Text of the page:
General Assembly Journal - Part 17
April 2-4, 2003 Finally, All Is Revealed!
After months of prognostication, expectation, and frustration, we now know the fate of slots. On Wednesday (April 2), the House Ways and Means Committee shot down Governor Bob Ehrlich’s signature legislative initiative on a vote of 16-5.
The Governor (and all of his targeted lobbying) was only able to get 4 Republicans to vote for the bill. Del. Joe Bartlett (R., Frederick), who campaigned against slots all summer, lived up to his commitment to vote against an expansion of gambling, as did freshman Republican Leroy Myers (R., Washington/Allegany), the guy who knocked off Cas Taylor.
In the final version of the Governor’s bill, slots were only going to generate anticipated revenues of $15 million the first year. That money would have come from the license fees, not from money spent by gaming consumers. The real revenue stream, expected to be $400-600 million per year, wasn’t going to be realized until the FY ’05 budget. The history is old and tired, and I won’t bore you, other than to tell you what I’ve told you previously. The Speaker of the House (Michael Busch D., Anne Arundel) and the Governor found themselves at opposite ends of Annapolis’ biggest fight of the session.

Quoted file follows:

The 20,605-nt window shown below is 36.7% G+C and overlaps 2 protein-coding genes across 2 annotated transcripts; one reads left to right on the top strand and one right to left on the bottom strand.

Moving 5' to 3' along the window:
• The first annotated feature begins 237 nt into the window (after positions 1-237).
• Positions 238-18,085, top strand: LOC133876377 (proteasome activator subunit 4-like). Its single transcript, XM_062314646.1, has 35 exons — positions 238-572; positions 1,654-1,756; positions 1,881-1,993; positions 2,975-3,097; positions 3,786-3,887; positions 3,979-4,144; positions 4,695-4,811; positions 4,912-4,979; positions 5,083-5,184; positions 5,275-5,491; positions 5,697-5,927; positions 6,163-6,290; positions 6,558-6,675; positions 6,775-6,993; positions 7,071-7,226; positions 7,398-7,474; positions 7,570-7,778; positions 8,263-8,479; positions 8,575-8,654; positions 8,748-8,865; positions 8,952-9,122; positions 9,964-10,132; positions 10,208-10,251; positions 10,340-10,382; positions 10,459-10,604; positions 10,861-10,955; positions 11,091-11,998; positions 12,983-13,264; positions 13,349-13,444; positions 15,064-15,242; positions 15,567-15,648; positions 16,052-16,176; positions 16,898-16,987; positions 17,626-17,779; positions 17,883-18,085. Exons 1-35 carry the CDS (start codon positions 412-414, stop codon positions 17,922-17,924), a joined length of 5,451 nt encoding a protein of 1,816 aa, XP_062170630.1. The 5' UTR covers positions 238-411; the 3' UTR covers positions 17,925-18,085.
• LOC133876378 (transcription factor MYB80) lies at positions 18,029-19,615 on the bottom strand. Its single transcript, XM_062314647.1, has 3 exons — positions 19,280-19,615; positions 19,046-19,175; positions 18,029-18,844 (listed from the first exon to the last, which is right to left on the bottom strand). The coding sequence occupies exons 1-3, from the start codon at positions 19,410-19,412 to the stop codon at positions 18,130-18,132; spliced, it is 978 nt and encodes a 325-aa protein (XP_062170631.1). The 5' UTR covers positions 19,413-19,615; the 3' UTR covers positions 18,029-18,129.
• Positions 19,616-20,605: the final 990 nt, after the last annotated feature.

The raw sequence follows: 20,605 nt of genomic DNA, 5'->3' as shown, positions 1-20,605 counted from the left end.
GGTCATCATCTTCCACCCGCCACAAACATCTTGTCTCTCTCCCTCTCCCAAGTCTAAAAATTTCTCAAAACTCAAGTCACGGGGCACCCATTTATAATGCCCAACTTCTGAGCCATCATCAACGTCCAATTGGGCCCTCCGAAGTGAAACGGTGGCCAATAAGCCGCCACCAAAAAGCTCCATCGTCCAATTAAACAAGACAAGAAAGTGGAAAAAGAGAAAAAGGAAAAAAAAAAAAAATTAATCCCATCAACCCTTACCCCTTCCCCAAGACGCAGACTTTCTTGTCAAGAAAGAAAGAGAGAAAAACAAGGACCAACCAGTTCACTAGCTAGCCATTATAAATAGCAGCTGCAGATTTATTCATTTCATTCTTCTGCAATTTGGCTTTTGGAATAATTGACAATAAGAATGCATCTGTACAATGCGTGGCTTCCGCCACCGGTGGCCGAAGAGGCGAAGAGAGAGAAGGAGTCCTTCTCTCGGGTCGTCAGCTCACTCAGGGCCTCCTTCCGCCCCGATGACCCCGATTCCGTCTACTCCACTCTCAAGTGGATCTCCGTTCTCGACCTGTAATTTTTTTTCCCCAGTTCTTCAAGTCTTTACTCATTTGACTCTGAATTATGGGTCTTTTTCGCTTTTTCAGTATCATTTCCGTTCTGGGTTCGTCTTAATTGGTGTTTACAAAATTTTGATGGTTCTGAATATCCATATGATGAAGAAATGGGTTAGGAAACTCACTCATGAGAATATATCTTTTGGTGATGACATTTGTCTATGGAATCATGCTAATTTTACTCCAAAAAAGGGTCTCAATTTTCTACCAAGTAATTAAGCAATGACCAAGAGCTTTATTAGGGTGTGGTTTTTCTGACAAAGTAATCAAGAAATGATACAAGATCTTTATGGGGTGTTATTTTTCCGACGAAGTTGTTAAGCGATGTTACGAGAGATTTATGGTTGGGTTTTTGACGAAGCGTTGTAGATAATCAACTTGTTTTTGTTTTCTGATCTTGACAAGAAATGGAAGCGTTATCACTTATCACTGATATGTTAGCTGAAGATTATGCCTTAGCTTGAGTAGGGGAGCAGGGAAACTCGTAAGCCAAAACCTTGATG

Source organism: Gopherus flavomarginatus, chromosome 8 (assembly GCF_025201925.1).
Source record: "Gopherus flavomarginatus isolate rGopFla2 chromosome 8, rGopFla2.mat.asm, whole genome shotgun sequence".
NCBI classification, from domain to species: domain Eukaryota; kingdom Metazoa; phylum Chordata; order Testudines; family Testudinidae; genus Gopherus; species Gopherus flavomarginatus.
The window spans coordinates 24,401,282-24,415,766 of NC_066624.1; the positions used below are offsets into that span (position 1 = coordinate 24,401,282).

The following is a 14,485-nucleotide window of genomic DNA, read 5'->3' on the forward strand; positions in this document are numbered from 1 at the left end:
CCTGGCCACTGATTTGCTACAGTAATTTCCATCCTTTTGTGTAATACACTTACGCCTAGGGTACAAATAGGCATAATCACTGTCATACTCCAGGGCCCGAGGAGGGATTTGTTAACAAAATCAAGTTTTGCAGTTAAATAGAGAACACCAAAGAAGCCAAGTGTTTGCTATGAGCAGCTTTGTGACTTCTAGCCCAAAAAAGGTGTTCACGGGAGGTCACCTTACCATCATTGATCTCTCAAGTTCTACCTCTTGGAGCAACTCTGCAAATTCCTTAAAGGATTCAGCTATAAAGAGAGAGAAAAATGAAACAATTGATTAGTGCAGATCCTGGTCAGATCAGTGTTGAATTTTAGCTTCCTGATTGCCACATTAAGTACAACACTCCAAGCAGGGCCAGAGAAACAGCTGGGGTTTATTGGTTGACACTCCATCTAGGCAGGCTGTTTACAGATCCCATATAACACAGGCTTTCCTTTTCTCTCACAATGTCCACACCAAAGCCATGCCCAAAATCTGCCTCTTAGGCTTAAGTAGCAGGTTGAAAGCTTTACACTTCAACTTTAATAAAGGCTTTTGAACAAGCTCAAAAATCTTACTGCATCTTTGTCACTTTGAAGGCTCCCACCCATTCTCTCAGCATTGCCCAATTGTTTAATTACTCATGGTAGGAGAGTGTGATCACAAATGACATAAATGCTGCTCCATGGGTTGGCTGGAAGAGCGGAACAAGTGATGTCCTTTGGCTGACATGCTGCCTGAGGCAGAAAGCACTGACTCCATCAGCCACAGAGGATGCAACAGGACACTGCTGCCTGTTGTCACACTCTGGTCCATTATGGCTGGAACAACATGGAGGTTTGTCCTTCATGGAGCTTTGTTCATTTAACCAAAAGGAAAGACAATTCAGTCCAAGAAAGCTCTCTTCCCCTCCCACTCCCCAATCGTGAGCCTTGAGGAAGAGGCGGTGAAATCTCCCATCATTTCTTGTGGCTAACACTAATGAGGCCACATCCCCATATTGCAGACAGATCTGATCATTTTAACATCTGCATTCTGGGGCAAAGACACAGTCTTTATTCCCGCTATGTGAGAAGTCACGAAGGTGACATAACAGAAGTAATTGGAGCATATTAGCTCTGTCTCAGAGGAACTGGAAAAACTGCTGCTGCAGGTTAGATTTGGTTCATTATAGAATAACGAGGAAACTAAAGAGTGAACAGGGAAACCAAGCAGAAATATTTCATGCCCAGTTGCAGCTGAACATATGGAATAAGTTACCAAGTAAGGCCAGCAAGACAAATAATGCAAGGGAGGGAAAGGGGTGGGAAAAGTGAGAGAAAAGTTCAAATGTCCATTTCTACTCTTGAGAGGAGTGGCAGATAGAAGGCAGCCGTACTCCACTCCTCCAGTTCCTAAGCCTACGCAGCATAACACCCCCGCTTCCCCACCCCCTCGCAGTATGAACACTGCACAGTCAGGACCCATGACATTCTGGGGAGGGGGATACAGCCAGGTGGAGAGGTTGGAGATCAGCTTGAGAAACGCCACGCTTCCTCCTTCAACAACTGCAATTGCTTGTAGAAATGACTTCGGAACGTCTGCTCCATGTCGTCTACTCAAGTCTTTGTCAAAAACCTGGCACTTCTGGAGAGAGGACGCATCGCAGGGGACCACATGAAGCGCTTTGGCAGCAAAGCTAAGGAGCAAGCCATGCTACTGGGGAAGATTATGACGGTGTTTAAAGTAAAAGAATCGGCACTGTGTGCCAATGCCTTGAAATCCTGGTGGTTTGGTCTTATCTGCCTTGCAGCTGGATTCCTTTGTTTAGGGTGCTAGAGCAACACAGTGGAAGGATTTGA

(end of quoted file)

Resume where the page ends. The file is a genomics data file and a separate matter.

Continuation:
Speaker Busch made stopping slots his top priority. He associated himself with all of the forces arrayed against gambling, including those with strong religious, moral, and social objections. His trips to churches to meet with pastors and opponents are legend. He rode around like a white knight, using his power and prestige to serve as the anti-slots movement’s most visible spokesman.